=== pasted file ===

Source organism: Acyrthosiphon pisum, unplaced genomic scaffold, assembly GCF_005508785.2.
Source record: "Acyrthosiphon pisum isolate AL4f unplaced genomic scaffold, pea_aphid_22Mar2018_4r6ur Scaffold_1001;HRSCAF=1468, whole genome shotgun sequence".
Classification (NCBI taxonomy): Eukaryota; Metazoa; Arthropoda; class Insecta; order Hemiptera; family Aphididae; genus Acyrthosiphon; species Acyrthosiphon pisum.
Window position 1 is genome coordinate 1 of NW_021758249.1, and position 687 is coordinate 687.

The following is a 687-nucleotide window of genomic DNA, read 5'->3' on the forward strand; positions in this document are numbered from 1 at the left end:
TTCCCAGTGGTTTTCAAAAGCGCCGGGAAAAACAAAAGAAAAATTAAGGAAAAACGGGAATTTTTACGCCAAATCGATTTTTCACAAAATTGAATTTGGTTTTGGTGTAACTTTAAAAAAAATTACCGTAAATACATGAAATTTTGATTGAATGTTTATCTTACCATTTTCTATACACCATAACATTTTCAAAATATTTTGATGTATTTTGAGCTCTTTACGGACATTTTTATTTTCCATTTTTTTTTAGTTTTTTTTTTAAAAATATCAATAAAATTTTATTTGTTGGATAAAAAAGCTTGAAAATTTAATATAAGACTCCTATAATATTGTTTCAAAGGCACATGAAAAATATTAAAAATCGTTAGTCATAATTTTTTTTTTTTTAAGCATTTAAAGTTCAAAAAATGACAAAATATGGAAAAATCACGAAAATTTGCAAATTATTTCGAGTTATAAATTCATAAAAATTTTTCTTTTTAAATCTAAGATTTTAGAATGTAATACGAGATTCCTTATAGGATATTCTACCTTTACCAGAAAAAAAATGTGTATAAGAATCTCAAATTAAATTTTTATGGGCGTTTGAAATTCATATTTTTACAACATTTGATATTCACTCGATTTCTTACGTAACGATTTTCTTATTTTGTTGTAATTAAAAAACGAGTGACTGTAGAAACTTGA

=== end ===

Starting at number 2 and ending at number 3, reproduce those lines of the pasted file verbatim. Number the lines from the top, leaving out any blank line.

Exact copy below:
Source record: "Acyrthosiphon pisum isolate AL4f unplaced genomic scaffold, pea_aphid_22Mar2018_4r6ur Scaffold_1001;HRSCAF=1468, whole genome shotgun sequence".
Classification (NCBI taxonomy): Eukaryota; Metazoa; Arthropoda; class Insecta; order Hemiptera; family Aphididae; genus Acyrthosiphon; species Acyrthosiphon pisum.